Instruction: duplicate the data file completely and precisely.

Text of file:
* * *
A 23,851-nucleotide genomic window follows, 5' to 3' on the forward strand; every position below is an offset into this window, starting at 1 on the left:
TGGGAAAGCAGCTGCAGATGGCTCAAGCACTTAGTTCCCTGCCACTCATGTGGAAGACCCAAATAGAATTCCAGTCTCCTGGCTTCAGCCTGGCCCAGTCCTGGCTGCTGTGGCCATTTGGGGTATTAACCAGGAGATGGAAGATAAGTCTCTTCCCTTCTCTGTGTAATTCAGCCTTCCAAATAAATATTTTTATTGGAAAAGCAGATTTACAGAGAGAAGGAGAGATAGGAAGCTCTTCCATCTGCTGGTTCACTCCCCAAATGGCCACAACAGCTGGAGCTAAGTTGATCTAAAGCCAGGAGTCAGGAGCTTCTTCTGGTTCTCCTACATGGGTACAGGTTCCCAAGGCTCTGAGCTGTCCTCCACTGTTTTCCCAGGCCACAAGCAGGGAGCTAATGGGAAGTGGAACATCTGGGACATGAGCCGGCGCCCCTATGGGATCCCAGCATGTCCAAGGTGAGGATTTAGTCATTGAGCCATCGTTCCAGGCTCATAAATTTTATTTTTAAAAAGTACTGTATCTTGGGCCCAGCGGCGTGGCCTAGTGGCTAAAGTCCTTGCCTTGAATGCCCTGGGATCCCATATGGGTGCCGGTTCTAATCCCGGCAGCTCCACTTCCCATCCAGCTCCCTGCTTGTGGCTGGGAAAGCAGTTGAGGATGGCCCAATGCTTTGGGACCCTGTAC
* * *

A 23,851-nucleotide genomic window follows, 5' to 3' on the forward strand; every position below is an offset into this window, starting at 1 on the left:
TGGGAAAGCAGCTGCAGATGGCTCAAGCACTTAGTTCCCTGCCACTCATGTGGAAGACCCAAATAGAATTCCAGTCTCCTGGCTTCAGCCTGGCCCAGTCCTGGCTGCTGTGGCCATTTGGGGTATTAACCAGGAGATGGAAGATAAGTCTCTTCCCTTCTCTGTGTAATTCAGCCTTCCAAATAAATATTTTTATTGGAAAAGCAGATTTACAGAGAGAAGGAGAGATAGGAAGCTCTTCCATCTGCTGGTTCACTCCCCAAATGGCCACAACAGCTGGAGCTAAGTTGATCTAAAGCCAGGAGTCAGGAGCTTCTTCTGGTTCTCCTACATGGGTACAGGTTCCCAAGGCTCTGAGCTGTCCTCCACTGTTTTCCCAGGCCACAAGCAGGGAGCTAATGGGAAGTGGAACATCTGGGACATGAGCCGGCGCCCCTATGGGATCCCAGCATGTCCAAGGTGAGGATTTAGTCATTGAGCCATCGTTCCAGGCTCATAAATTTTATTTTTAAAAAGTACTGTATCTTGGGCCCAGCGGCGTGGCCTAGTGGCTAAAGTCCTTGCCTTGAATGCCCTGGGATCCCATATGGGTGCCGGTTCTAATCCCGGCAGCTCCACTTCCCATCCAGCTCCCTGCTTGTGGCTGGGAAAGCAGTTGAGGATGGCCCAATGCTTTGGGACCCTGTAC